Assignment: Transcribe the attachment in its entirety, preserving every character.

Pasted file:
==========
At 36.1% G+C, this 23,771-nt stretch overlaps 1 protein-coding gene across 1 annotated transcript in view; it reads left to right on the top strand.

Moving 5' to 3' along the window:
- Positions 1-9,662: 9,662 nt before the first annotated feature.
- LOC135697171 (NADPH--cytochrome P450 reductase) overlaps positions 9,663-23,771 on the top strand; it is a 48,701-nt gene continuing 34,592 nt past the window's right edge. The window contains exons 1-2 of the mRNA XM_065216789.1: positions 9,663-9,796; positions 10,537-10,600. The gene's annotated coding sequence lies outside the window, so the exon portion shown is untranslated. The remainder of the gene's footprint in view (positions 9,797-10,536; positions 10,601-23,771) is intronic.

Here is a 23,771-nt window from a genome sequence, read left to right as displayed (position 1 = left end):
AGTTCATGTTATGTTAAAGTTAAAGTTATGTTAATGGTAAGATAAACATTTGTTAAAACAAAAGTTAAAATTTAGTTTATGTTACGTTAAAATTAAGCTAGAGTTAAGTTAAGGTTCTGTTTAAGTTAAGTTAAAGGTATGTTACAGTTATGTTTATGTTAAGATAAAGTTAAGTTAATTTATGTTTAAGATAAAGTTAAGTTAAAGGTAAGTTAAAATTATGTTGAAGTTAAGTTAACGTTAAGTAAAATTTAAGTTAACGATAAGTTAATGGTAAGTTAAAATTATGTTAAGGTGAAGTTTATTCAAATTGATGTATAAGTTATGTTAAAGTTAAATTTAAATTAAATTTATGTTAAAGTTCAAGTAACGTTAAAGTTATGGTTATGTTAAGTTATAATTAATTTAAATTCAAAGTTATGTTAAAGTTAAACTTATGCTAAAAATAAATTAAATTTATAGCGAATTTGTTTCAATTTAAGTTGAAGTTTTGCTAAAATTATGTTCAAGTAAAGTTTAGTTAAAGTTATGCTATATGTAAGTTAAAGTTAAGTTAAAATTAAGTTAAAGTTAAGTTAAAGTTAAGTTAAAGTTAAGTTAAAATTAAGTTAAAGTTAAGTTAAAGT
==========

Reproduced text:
At 36.1% G+C, this 23,771-nt stretch overlaps 1 protein-coding gene across 1 annotated transcript in view; it reads left to right on the top strand.

Moving 5' to 3' along the window:
- Positions 1-9,662: 9,662 nt before the first annotated feature.
- LOC135697171 (NADPH--cytochrome P450 reductase) overlaps positions 9,663-23,771 on the top strand; it is a 48,701-nt gene continuing 34,592 nt past the window's right edge. The window contains exons 1-2 of the mRNA XM_065216789.1: positions 9,663-9,796; positions 10,537-10,600. The gene's annotated coding sequence lies outside the window, so the exon portion shown is untranslated. The remainder of the gene's footprint in view (positions 9,797-10,536; positions 10,601-23,771) is intronic.

Here is a 23,771-nt window from a genome sequence, read left to right as displayed (position 1 = left end):
AGTTCATGTTATGTTAAAGTTAAAGTTATGTTAATGGTAAGATAAACATTTGTTAAAACAAAAGTTAAAATTTAGTTTATGTTACGTTAAAATTAAGCTAGAGTTAAGTTAAGGTTCTGTTTAAGTTAAGTTAAAGGTATGTTACAGTTATGTTTATGTTAAGATAAAGTTAAGTTAATTTATGTTTAAGATAAAGTTAAGTTAAAGGTAAGTTAAAATTATGTTGAAGTTAAGTTAACGTTAAGTAAAATTTAAGTTAACGATAAGTTAATGGTAAGTTAAAATTATGTTAAGGTGAAGTTTATTCAAATTGATGTATAAGTTATGTTAAAGTTAAATTTAAATTAAATTTATGTTAAAGTTCAAGTAACGTTAAAGTTATGGTTATGTTAAGTTATAATTAATTTAAATTCAAAGTTATGTTAAAGTTAAACTTATGCTAAAAATAAATTAAATTTATAGCGAATTTGTTTCAATTTAAGTTGAAGTTTTGCTAAAATTATGTTCAAGTAAAGTTTAGTTAAAGTTATGCTATATGTAAGTTAAAGTTAAGTTAAAATTAAGTTAAAGTTAAGTTAAAGTTAAGTTAAAGTTAAGTTAAAATTAAGTTAAAGTTAAGTTAAAGT